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What To Watch In 2009

January 04, 2009

The sculpture for the city’s founder will be the second art installation in Burbank to bear his name. A 21-inch bronze bust of the former dentist by artist Rick Doray has sat outside the Burbank Public Library since 1978.

In March, city officials unveiled the revamped city street, with its 11 landscaped medians, 401 trees and 54 benches — touting the project as a rebirth for businesses in an area that had long lacked street improvements.

City may target bags, Styrofoam

Sustainability is expected to once again play a major role throughout Burbank this year, especially in an election year. Most candidates for City Council have said they plan to stress the need for greener building requirements and increased vigilance from residents as water continues to grow more scarce.


Park, Recreation and Community Services board Vice President Garen Yegparian said he would continue the council’s focus on greening the city, adding in November, “We need to do it in a way that is sustainable for the next century.”

Others have stressed the need for greater water conservation, and the council could enact a ban on plastic bags and Styrofoam this year.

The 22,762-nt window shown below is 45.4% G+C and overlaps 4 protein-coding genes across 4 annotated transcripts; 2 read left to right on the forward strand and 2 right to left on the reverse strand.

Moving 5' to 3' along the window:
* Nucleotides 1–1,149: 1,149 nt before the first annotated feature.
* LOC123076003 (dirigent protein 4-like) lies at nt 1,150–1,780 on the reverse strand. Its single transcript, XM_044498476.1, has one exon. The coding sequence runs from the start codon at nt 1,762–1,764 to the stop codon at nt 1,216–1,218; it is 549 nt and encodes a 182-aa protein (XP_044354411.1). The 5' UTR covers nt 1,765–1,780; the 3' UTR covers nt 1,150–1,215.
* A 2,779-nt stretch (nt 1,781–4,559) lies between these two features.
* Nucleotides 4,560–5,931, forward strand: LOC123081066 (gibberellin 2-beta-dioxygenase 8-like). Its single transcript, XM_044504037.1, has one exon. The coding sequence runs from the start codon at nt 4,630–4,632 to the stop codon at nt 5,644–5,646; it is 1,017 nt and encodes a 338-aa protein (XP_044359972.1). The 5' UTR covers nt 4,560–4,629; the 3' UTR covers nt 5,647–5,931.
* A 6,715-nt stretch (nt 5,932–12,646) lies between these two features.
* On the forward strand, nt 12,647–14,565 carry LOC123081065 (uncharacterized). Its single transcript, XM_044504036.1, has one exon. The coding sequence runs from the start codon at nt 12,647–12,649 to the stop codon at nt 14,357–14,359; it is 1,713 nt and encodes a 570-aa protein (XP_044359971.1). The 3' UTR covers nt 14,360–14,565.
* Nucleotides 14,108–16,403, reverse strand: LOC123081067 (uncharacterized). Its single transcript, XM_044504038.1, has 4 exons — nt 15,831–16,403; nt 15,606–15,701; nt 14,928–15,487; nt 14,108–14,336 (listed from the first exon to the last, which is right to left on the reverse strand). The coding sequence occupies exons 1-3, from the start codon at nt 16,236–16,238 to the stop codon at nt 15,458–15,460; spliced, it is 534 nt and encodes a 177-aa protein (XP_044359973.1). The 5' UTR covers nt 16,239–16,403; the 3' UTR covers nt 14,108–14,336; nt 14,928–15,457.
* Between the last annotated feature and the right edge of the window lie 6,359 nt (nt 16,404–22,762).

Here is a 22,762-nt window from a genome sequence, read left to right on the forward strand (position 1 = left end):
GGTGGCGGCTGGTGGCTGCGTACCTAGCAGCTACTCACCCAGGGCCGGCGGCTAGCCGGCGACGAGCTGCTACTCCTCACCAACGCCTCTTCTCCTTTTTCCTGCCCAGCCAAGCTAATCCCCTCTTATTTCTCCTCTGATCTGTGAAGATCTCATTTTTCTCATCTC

But focusing on sustainability could take a back seat to the city’s increasingly tumultuous fiscal state. Assuming city officials do not increase the scope of development projects in Burbank, the city is likely to face a deficit of up to $7 million in financial year 2009-10, and state-funded projects could be tied up by the Legislature’s inability to agree on a balanced budget.

Night flight ban still up in the air

Almost immediately after the Burbank-Glendale- Pasadena Airport Authority presented its Part 161 study to eliminate flights from 10 p.m. to 7 a.m., the objections poured in.

Though officials in Burbank largely praised the draft study, residents and officials in Los Angeles, Van Nuys and other airports — including small business carriers at Bob Hope who would be affected — said the proposed shift in flights would be too burdensome to handle.

The study will surely make news again this year, but the direction in which it goes is anyone’s guess. The Federal Aviation Administration called on Bob Hope officials to conduct an environmental assessment based on projected noise and air quality impacts at other nearby airports.

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